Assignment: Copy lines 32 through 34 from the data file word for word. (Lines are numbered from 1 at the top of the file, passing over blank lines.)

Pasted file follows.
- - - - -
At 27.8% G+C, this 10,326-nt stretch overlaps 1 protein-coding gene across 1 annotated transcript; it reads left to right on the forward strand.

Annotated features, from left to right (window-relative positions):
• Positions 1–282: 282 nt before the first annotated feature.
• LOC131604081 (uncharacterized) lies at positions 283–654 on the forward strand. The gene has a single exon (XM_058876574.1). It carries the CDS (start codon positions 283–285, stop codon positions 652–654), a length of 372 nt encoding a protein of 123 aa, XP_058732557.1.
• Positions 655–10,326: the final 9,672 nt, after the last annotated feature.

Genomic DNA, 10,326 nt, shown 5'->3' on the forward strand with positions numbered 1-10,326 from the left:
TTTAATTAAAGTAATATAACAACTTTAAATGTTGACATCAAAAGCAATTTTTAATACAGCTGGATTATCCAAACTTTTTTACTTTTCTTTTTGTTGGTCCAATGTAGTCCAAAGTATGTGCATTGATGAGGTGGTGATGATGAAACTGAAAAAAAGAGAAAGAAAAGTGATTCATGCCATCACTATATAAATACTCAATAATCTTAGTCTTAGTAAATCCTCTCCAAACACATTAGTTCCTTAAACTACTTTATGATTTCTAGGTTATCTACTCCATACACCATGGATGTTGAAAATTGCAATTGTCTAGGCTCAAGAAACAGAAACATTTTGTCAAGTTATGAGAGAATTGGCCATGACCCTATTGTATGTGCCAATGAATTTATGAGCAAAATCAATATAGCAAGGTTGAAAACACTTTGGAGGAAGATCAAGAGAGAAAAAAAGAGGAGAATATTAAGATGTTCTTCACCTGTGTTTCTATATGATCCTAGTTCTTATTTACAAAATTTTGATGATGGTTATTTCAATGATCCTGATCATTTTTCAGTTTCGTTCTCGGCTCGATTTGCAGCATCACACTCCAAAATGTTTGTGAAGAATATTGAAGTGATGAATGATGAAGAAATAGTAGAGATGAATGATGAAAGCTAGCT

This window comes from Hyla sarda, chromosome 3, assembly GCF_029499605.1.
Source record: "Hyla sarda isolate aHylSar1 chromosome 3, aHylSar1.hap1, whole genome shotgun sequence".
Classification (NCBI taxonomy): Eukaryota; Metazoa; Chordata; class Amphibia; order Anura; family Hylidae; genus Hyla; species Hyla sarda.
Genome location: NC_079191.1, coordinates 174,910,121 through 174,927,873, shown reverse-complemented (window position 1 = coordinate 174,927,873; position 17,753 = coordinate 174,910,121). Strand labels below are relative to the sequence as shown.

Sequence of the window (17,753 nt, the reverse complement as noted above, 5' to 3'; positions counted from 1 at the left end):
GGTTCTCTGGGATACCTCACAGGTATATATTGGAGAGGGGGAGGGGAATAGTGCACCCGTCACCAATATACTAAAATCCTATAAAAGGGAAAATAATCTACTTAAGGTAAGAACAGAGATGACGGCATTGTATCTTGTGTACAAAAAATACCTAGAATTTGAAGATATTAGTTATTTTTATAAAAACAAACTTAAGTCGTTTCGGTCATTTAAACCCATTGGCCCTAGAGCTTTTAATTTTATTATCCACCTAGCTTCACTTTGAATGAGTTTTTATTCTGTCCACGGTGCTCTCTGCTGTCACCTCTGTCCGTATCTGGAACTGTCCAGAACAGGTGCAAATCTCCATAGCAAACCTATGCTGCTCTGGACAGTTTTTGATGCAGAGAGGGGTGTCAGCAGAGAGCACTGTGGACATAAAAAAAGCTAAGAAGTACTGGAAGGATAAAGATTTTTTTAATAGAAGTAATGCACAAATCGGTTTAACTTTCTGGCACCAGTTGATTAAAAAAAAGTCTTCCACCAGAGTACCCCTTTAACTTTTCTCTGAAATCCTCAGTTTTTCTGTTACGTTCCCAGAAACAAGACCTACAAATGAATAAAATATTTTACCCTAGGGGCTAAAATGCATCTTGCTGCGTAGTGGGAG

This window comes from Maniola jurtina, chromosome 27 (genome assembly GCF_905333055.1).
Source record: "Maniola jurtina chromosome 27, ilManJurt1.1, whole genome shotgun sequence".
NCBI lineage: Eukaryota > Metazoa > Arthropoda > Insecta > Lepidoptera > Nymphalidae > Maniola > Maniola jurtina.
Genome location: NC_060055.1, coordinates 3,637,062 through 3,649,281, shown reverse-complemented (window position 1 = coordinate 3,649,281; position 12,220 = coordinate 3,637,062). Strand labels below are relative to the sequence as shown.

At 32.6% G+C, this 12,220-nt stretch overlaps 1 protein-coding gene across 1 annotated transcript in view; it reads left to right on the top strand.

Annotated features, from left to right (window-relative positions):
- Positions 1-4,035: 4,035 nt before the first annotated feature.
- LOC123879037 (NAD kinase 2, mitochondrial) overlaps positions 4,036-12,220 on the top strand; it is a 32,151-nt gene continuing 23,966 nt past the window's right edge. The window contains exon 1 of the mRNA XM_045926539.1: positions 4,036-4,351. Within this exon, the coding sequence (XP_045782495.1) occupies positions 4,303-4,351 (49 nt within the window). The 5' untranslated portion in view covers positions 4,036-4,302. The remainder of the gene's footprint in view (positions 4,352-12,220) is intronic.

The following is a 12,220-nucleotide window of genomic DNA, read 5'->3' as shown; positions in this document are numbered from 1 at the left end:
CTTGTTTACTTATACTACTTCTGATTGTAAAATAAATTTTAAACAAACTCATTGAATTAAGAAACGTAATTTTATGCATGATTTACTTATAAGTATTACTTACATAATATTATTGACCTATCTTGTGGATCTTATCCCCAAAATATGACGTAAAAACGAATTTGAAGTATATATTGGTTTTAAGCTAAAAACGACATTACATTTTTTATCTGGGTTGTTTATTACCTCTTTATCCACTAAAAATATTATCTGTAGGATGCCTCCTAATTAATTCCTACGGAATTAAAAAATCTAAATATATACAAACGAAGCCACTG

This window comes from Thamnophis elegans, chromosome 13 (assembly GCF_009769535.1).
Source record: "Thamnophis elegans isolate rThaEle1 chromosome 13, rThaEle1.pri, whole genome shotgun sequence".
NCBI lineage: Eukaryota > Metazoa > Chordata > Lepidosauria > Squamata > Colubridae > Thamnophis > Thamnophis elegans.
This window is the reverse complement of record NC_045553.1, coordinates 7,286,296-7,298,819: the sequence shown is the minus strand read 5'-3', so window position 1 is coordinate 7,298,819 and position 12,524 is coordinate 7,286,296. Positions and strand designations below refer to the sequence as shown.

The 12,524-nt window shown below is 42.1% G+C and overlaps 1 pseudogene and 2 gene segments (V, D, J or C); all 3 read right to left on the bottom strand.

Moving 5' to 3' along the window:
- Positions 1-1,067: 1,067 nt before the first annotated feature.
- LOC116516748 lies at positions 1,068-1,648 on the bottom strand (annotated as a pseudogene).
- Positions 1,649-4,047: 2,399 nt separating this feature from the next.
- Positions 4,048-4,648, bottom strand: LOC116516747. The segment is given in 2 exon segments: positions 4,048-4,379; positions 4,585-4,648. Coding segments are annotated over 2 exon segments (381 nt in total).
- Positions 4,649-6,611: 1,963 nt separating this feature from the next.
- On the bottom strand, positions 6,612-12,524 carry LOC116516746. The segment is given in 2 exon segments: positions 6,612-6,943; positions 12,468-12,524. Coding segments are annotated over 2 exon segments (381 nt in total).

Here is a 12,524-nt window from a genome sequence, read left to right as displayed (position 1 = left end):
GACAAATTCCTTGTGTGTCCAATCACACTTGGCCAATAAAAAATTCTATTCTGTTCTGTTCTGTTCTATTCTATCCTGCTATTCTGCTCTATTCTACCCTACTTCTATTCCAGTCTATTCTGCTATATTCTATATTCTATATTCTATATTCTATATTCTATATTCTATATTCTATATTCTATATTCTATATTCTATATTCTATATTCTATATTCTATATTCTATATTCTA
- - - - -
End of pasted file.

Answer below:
- Positions 1,649-4,047: 2,399 nt separating this feature from the next.
- Positions 4,048-4,648, bottom strand: LOC116516747. The segment is given in 2 exon segments: positions 4,048-4,379; positions 4,585-4,648. Coding segments are annotated over 2 exon segments (381 nt in total).
- Positions 4,649-6,611: 1,963 nt separating this feature from the next.